"I think that the defendant actually getting to be in front of the prosecutor and the judge … actually telling you you've been successful and that your tickets are going to be dismissed or the balance is suspended will be a little more impactful than it being just through paper," said the court's community relation coordinator Tracinda Langdale.

More: Homeless count highlights need for continued investments in OKC affordable housing

Lives turned around through Community Court process

Some clients who go through the program start out with dozens of municipal charges.

Aimee Majoue is a homeless advocate and Crowe & Dunlevy attorney. She serves as the attorney for the Oklahoma City Municipal Court’s Community Court and Volunteer Coordinator with Hotdogs for the Homeless.
Aimee Majoue is a homeless advocate and Crowe & Dunlevy attorney. She serves as the attorney for the Oklahoma City Municipal Court’s Community Court and Volunteer Coordinator with Hotdogs for the Homeless.

One client had 49 charges when Majoue tracked him down and asked if he wanted to participate.

"He said he was tired of being homeless and drunk and he knew … he needed to get the help," Majoue said.

Such a large number of city charges is usually an indicator that the client is street homeless, Majoue said. Often those charges are for trespassing, and sometimes larceny.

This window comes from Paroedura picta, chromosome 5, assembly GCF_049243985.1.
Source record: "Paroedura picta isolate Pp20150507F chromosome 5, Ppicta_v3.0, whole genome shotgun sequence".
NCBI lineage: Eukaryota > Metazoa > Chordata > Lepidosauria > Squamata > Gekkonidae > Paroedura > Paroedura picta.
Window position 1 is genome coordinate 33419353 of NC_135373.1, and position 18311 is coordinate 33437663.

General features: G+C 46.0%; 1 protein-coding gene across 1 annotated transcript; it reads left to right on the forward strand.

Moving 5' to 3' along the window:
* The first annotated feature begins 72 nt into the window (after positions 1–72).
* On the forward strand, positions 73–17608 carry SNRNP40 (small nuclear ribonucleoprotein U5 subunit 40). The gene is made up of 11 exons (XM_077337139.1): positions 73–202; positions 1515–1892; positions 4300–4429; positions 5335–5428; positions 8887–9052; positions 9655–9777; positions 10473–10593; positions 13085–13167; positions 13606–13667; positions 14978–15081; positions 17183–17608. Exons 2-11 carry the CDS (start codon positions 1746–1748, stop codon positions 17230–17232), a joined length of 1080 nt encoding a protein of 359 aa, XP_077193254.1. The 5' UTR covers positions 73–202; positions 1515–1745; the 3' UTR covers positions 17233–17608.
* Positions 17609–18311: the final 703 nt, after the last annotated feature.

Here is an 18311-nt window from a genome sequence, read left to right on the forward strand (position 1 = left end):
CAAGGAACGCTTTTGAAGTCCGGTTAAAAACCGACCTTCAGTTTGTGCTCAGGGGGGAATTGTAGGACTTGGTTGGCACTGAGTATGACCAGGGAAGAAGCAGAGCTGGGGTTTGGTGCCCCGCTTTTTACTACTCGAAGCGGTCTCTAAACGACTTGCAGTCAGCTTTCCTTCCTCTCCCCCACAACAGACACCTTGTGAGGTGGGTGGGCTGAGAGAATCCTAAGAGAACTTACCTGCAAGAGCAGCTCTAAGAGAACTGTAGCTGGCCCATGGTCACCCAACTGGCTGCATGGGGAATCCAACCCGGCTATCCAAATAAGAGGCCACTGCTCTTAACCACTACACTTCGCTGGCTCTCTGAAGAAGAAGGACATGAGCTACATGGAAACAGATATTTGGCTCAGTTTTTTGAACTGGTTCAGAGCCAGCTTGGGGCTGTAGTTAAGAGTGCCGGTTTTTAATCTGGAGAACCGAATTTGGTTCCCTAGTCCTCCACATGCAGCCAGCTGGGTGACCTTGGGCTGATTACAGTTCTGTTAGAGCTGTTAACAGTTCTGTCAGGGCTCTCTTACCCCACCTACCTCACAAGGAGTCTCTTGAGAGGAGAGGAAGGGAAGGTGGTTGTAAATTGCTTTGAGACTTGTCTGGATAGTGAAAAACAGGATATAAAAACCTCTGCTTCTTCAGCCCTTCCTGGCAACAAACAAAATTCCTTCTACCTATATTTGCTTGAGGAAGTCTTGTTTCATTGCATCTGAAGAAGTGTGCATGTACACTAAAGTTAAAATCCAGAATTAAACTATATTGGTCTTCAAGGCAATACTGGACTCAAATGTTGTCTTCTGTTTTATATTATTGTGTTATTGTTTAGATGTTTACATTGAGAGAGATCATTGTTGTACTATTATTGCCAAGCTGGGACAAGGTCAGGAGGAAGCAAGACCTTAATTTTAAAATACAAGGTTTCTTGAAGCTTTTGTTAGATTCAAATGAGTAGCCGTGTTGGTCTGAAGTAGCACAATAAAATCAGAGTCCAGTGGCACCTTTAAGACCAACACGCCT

"When you actually dive into what it is they were stealing, most of the time it's things like baby formula, or toilet paper, or basic necessities," Majoue said. "They're not stealing radios or TVs or things like that. They're stealing basic things to take care of themselves and their family."

The client who started with 49 charges had all of his cases dismissed, Majoue said. At the time, he had been sober for a few months, was on a permanent housing list and was working with his case manager to stay in temporary housing.

A person sleeps in a doorway along Robinson Ave. in downtown Oklahoma City, Tuesday, June 28, 2022.
A person sleeps in a doorway along Robinson Ave. in downtown Oklahoma City, Tuesday, June 28, 2022.

Another client engaged in extensive counseling and gained back visitation with his daughter.